RESTAURANT REVIEW : Roadhouse: A Big Taste of Harleywood


The same sanitizing American entrepreneurial spirit that gave us Knott’s Berry Farm and the Hard Rock Cafe now gives us Thunder Roadhouse, the world’s most hygienic biker bar. On a prime piece of real estate on the Sunset Strip, nestled among a cluster of Harley Davidson boutiques, the clapboard Roadhouse looks like the quaint old mercantile store in “Little House on the Prairie.”

Put off? Slightly phobic from some unexamined fusty old stereotypes of greasy, booze-swilling, outlaw bikers? Not to worry here. This is a hangout for upscale bikers: producers, actors, doctors and others who maybe didn’t even know they were interested in motorcycles until they had more money than they knew how to spend. (The bikes here sell for up to $30,000.)

No brawls in this valet-patrolled parking lot full of Volvos and Range Rovers. Near the front door, there’s half a Harley mounted to look as if it’s crashing through the wall: That’s as tough as it gets around here. There’s no grease to be found under your waiter’s fingernails--or for that matter, anywhere on the premises, even in the parts store. This is the Hollywood--or should I say, Harleywood--version of bikerdom.



Dinner is served in the Roadhouse part of the restaurant where the dark, knotty pine interior is set-dressed to a T--booths upholstered in real, buttery-soft leather, chandeliers made of humpy Harley gas tanks, lamps made from racing trophies. Eau de beer seems to have been sprayed lightly in the corners, if only for ambience. When the hockey game isn’t on the TV, “Easy Rider” plays without sound while Dwight Yoakam sings continuously. (After two meals, you’ve learned his entire ouevre .)

It comes as no surprise that Dennis Hopper, Peter Fonda and Yoakam are all investors, along with owners Michael Eisenberg and Max Hushahn. And this is but the first Thunder Roadhouse; Miami is next, with New York and Chicago soon to come.

In the morning, food is served from the cafe side of the Roadhouse. There’s a counter where the stools are, you guessed it, Harley seats. There’s a sunny deck with an only-in-L.A. view of both the monumentally Art Deco St. James Club and the Harley showroom with its gleaming rows of candy-colored, chrome-heavy customized hogs. The breakfast crowd is mostly hill folk--Hollywood Hills, that is.

The food is up-to-date Americana: meat and potatoes, with concessions made for health--Kickass Chili, for example, comes in three speeds: beef, chicken or vegetarian. At breakfast, the coffee is decent, the servings are generous and the waffles are made in a real waffle iron. The huevos rancheros look like a perfect glossy photo of huevos rancheros ; too bad the actual food is only lukewarm.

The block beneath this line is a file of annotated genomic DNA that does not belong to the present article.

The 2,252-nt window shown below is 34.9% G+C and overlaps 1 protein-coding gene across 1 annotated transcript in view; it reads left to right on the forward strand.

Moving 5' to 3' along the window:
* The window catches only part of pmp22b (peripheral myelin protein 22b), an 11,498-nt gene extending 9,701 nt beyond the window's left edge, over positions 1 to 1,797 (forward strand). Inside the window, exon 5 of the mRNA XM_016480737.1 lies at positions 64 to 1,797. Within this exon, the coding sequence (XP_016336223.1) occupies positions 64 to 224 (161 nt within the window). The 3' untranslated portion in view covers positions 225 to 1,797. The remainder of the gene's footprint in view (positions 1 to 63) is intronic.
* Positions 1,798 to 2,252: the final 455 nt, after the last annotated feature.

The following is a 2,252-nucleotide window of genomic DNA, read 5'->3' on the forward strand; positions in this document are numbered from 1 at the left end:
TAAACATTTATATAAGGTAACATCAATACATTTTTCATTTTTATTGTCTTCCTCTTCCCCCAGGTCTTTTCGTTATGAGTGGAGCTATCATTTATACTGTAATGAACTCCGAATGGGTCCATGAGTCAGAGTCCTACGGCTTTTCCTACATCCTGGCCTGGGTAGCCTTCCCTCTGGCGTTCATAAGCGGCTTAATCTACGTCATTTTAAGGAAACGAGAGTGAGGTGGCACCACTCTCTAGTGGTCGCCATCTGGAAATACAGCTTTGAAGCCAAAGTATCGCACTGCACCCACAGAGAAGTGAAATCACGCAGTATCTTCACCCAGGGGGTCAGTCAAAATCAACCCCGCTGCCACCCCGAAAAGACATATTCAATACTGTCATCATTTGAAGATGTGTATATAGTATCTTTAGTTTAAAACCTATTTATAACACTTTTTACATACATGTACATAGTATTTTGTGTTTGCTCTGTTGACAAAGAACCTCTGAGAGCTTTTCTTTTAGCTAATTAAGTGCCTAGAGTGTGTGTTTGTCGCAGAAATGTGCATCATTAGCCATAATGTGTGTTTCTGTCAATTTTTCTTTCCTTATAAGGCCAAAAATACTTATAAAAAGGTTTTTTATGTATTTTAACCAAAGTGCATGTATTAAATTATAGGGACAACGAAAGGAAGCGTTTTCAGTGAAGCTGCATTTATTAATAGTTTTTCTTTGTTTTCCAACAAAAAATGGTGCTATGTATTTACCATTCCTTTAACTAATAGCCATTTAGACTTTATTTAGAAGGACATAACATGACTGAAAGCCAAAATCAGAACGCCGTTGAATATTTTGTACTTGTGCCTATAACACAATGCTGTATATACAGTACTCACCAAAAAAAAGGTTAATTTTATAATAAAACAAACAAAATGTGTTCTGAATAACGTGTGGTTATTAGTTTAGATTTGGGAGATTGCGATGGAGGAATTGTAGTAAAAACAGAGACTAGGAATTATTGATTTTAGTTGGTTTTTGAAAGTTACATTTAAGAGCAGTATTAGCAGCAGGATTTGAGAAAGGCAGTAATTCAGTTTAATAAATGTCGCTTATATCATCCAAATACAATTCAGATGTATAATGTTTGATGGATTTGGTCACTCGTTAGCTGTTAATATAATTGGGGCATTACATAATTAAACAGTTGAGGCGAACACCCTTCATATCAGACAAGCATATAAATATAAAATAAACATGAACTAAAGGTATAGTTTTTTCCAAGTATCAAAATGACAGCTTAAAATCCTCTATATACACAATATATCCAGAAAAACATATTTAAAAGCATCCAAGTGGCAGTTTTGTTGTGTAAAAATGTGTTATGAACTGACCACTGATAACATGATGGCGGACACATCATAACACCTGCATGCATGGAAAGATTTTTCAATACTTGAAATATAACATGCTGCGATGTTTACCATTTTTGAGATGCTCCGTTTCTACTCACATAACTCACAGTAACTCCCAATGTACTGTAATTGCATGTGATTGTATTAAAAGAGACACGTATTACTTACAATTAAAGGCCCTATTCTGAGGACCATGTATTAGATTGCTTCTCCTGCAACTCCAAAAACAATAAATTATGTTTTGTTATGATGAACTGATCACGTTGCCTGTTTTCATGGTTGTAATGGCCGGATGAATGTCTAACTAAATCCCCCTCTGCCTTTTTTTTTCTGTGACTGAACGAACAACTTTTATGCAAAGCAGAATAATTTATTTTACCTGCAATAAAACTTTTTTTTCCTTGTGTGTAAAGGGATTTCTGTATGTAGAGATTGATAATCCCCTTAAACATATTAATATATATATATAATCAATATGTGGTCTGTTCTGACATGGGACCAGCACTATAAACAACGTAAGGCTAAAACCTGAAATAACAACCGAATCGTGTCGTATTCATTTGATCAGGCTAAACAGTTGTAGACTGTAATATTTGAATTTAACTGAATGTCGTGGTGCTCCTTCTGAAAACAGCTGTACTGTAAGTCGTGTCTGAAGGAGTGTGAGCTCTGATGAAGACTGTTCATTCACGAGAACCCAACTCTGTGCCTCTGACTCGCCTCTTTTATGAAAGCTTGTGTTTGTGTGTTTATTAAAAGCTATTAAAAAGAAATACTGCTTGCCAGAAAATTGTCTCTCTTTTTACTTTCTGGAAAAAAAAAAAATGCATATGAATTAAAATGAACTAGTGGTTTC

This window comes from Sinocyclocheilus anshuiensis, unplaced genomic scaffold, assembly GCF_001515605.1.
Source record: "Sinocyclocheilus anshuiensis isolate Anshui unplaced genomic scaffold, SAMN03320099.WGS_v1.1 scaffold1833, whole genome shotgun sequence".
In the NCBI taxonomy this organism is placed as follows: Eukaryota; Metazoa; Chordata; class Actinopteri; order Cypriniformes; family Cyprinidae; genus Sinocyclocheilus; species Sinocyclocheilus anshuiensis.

At dinner, the crowd is harder to characterize. There’s a table of college students, a casually dressed family with kids, two women in strapless cocktail dresses. The bar has a few lone drinkers, but the night is young.


This is a good place to order buffalo chicken wings (they’re just spicy and crisp enough). Also the shrimp cocktail, which is five fat prawns and a good strong dipping sauce in which horseradish plays the leading role. This is also the place to order an iceberg lettuce salad: It’s like the ultimate coffee shop variety--crisp and fresh, with shreds of red cabbage and carrots and a decent blue cheese dressing. The Caesar is passable, but the French onion soup is a mistake.

The fried chicken is lightly breaded, golden, juicy. The mashed potatoes are fine, but the gravy is overly spiced, oddly pungent. Blackened pork chops come with delicious cabbage and apple sauce. A lavishly large T-bone steak with baked potato arrives glistening; it looks and tastes as if the food were varnished with vegetable oil.

The best desserts are probably the ones that are sold out. We were lucky, once, to snag a piece of the cold, fresh banana cream pie. Another time, we settled for the key lime pie, of which we managed one bite apiece before redubbing it “Key Crisco” pie after the fatty coating it left in the mouth.

Curiously, the one detail missing at the Thunder Roadhouse seemed to be the thunder itself: In all my visits, I heard precisely one Harley roar into the parking lot.

* Thunder Roadhouse, 8363 Sunset Blvd., Los Angeles, (213) 650-6011. Open daily 9 a.m. to 2 a.m. Full bar. Valet parking. Major credit cards. Dinner for two, food only, $26-$64.